His disappearance has not been confirmed by Iswap, but the one who had taken the reins of the organization in 2016 before returning to the helm at the start of the year after two years of absence, was "at least seriously injured ” according to Vincent Foucher . An event that did not change the dynamics in place, given the resilience of the Islamic State and the solidity of its structures.
The haemorrhage on the side of Boko Haram
On the side of Boko Haram, on the other hand, it is the hemorrhage. Since the death of Abubakar Shekau and the takeover of the Sambisa forest by Iswap, thousands of people have surrendered to the Nigerian authorities. “So far, a total of 13,243 terrorists and their families, comprising 3,243 men, 3,868 women and 6,234 children have surrendered to our troops across the North East,” the army said in mid -December. October.
They are taken care of and questioned, before being taken to one of the IDP camps that surround the town of Maiduguri, the capital of Borno State in the northeast of the country, where a reintegration into civilian life may be offered to them.
Institute for Security Studies researcher Malik Samuel, who interviewed some of these "leavers" says Iswap "gave the choice" to those in the forest to leave the area if they did not wish. not join its ranks. “The majority are civilians who could not in any case leave when Shekau was alive, because he used them for forced labor or as human shields. Anyone who tried to flee was coldly executed, ”he explains.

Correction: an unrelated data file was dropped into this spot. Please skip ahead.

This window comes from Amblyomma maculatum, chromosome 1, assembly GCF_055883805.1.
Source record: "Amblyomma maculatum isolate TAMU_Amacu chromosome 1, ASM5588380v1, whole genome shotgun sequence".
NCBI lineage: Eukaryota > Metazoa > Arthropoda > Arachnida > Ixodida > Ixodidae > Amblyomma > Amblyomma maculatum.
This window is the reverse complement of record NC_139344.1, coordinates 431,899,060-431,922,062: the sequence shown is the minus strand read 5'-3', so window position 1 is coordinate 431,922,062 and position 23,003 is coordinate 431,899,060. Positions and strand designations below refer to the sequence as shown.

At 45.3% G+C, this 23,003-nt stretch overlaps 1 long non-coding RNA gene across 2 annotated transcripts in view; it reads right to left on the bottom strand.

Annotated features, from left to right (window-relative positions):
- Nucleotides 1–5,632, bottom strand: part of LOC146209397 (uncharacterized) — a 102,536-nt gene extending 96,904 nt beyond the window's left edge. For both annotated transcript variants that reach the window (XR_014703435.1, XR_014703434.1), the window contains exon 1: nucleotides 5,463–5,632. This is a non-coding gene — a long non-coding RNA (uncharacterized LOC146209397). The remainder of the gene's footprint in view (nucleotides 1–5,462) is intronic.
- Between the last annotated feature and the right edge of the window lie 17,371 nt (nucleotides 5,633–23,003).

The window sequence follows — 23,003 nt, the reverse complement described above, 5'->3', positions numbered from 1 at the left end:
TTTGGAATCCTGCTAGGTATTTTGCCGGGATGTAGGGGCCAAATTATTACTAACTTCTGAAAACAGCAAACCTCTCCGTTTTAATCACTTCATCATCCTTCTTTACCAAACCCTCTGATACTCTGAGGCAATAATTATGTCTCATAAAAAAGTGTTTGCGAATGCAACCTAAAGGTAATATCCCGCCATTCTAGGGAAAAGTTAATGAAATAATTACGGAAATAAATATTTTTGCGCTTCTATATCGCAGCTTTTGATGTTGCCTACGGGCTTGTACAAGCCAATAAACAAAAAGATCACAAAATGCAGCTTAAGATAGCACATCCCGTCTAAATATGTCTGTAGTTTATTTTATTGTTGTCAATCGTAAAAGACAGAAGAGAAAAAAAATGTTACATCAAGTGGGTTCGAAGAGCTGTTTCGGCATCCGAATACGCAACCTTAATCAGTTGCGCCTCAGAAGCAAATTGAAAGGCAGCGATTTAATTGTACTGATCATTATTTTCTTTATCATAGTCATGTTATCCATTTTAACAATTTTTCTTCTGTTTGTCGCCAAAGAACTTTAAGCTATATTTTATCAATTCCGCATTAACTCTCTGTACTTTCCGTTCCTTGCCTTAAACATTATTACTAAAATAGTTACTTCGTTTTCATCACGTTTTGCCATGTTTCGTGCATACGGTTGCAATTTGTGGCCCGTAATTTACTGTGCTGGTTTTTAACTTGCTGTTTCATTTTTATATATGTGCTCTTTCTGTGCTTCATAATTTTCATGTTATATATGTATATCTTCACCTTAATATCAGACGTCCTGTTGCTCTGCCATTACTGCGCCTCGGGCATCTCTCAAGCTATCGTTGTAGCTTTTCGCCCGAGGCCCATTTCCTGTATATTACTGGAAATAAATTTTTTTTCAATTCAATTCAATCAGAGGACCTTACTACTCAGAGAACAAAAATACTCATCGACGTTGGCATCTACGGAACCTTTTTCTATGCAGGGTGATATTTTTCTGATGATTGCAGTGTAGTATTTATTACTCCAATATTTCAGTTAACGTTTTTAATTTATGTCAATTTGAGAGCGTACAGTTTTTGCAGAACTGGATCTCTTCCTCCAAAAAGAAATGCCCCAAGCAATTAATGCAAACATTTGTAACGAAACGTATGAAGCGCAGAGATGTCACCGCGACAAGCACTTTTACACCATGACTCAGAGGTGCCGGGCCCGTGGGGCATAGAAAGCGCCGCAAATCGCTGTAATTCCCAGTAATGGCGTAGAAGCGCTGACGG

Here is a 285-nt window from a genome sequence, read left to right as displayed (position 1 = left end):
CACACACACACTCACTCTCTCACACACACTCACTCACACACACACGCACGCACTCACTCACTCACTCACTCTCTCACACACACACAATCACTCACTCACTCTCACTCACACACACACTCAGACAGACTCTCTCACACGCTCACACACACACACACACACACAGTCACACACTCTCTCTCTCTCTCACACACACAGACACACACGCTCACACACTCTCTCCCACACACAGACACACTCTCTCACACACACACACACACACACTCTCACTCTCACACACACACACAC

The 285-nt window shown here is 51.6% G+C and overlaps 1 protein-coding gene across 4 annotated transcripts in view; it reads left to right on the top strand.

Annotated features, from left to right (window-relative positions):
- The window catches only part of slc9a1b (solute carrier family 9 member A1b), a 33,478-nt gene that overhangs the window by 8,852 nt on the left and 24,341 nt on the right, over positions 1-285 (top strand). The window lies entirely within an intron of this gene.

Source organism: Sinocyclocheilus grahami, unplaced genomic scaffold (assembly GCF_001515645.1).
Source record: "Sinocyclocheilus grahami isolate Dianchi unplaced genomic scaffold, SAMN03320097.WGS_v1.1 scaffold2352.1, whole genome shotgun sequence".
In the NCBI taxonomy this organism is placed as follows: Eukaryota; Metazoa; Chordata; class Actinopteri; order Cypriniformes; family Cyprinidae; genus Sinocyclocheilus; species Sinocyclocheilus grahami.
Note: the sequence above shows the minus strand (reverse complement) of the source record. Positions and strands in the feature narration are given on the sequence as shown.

Vincent Foucher describes “a mixture of women and children of combatants, civilians who were under the control of the JAS or non-combatant sympathizers. There are also captives, who have been incorporated over time into its ranks ”.
Surrounded by ISWAP
Still others are genuine fighters, including a few Shekau commanders. "Some of these surrenders undoubtedly have a more opportunistic side than those which have taken place in recent years as part of the Safe Corridor de-radicalization program [established in 2016 in Nigeria]  ", adds Vincent Foucher. "  It is not because they did not want to join their opponents that these men have completely abandoned the idea of ​​jihad", he points out.
Surrounded by Iswap which also controls the road that leads to the Lake Chad basin, Shekau's former devotees no longer have many options, even if they could still seek to regroup in the heart of the Sambisa. Their numbers are residual and their means derisory in the face of the firepower of the Islamic State group in West Africa.
For those who still doubt it, Daesh released Saturday, October 30 a 17-minute propaganda video depicting the "exploits" of its branch in West Africa. We see in particular a succession of images of battles, the execution of Nigerian soldiers by a child and a parade of vehicles and sophisticated weapons, which remind us that Iswap has established itself as the dominant jihadist group in the region. .
Liza Fabbian (Lagos, correspondence)

SOURCE: Le Monde (translated from French)